Tao and Klarjeti were originally only the names of the two most important provinces of the Georgian lands that stretched from the "Georgian Gorge" (TurkishGürcü Boğazı) in the south to the Lesser Caucasus in the north.
Historically, the area comprised the following provinces: West of the Arsiani Mountains (Turk. Yalnızçam Dağları) were Tao, Klarjeti, Nigali, and Shavsheti, to the east lay Samtskhe, Erusheti, Javakheti, Artaani and Kola. The landscape is characterised by mountains and the river-systems of the Chorokhi (Turk. Çoruh) and the Mtkvari (Turk. Kura). Tao-Klarjeti’s geographical position between the great Empires of the East and the West, and the fact that one branch of the Silk Road ran through its territory, meant that it was subject to a constant stream of diverging influences.
In the 9th to 11th centuries, Tao-Klarjeti was ruled by the Bagrationi dynasty, and the region played a crucial role in the unification of all Georgian lands and principalities into a single feudal state, Kingdom of Georgia in 1008.
The new era began in Tao-Klarjeti in 813, when the Georgian prince (erismtavari) Ashot I of the Bagrationi family made Klarjeti a base in his struggle against the Arab occupation. Recognizing the Byzantine suzerainty, he received a title of κουροπαλάτης and established the Principality of the Georgians known to the Byzantines as the Kouropalatate (Kuropalatinate) of Iberia. Ashot fought the Arabs from there, gradually incorporating the surrounding lands of Tao, Kola, Artaani and Shavsheti, along with a few other lesser lands, from the Arab dominance. He encouraged resettlement of Georgians in these lands, and patronized monastic life initiated by the prominent Georgian ecclesiastic figure Grigol Khandzteli (Gregory of Khandzta; 759–861) in Klarjeti. For a long time the region became a culturalsafe-house and one of the most important religious centers of Georgia.
Ashot’s successors continued fighting for the Kartlian lands, contested also by the Abkhazian dynasty of western Georgia (Egrisi), the Arabemirs of Tbilisi and even by Kakhetian (kingdom in eastern Georgia) and Armenian rulers. However, internal feuds, not infrequent in the principality, were an important obstacle. A civil war following the assassination of David I (876–881) brought the victory of Adarnase I (881–923) over his major rival, Nasra, David’s murderer, allowing him to be crowned as King of the Georgians in 888. During the reign of Adarnase’s son David II (923–937) the Georgians had also to defend against the Byzantine aggression, a problem they seem to have successfully managed. However, the Bagrationi dynasty failed to maintain the integrity of their kingdom which was actually divided between the three branches of the family with the main branch retaining Tao and the title of King of the Kartvelians (Georgians), and another controlling Klarjeti and nominally recognizing the sovereignty of the king. The Kingdom of the Kartvelians (Kingdom of the Georgians) also included several other minor princedoms more or less dependent to the Tao crown.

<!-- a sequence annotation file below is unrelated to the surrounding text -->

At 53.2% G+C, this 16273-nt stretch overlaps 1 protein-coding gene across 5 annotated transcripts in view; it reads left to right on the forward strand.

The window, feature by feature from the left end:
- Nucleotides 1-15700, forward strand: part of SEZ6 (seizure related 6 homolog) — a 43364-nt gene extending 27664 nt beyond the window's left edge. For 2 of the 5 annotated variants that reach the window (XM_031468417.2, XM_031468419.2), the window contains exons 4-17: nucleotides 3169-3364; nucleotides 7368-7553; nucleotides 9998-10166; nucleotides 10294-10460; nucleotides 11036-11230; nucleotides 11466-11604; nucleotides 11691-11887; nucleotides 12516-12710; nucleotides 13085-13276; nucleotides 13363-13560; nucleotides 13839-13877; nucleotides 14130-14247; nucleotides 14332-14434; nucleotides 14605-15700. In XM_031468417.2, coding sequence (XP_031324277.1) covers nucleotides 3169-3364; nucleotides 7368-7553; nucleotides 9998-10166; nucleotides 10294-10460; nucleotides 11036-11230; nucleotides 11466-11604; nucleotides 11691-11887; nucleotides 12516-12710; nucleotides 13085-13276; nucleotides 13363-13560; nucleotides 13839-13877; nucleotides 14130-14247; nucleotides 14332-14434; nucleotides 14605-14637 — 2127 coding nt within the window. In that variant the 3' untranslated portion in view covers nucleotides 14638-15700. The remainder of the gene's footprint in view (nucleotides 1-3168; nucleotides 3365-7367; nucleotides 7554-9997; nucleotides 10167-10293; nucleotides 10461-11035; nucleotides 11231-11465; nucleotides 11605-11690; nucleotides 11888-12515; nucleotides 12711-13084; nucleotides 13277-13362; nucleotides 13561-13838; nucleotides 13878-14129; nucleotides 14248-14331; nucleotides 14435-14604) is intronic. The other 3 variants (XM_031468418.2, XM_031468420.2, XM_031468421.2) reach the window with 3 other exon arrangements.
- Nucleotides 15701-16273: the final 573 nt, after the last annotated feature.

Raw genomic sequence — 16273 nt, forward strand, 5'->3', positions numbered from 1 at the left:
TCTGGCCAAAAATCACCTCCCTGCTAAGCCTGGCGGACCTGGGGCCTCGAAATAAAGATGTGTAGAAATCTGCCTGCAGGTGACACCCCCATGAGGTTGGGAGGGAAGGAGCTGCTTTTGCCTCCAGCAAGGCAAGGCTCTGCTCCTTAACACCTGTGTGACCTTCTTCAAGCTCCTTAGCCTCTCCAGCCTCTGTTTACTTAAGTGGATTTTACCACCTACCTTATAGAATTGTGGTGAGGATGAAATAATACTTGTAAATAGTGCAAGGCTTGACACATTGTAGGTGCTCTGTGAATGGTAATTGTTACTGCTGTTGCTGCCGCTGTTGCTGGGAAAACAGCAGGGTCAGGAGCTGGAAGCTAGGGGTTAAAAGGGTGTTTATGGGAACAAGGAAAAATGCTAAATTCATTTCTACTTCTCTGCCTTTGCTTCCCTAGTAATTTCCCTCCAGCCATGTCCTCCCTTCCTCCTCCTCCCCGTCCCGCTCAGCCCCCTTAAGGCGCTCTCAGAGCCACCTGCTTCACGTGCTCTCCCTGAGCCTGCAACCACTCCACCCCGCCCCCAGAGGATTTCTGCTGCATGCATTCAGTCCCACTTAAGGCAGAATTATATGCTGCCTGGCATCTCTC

In 958, Bagrat II Regueni, "the Simple" (958–994) was crowned King of the Georgians and inherited Northern Tao (also known as Amier-Tao), while David III (961–1000/1001) received a title of Kuropalates and got Southern Tao (also known as Imier-Tao) in possession. A just ruler and a friend of the church, David allied with the Byzantine EmperorBasil II to defeat the rebel Byzantine noble Bardas Skleros (976–979) and was rewarded with extensive lands that made him the most powerful ruler in the south Caucasus: his state included several Georgian and Armenian provinces up to the Lake Van. With the strong intention to unite all Georgian lands, he adopted Prince Bagrat (the future king Bagrat III), a grandchild of Bagrat Regueni, also being an Abkhazian heir apparent. David installed him as a residing prince in Kartli (975) and as king of Abkhazia (978), and helped Bagrat’s natural father Gurgen to be crowned as King of Kings of the Kartvelians on the death of Bagrat the Simple (994), thus making Bagrat a ruler of the two and a heir apparent of another two Georgian states. The only setback was the 987–989 unsuccessful conflict with the Byzantine Empire that forced David to agree to cede his dominion to Emperor Basil II on his death. Despite this reverse, Bagrat was able to become the first ruler of the unified Georgian kingdom (officially called the Kingdom of the Georgians and Abkhazians) on his father’s death in 1008.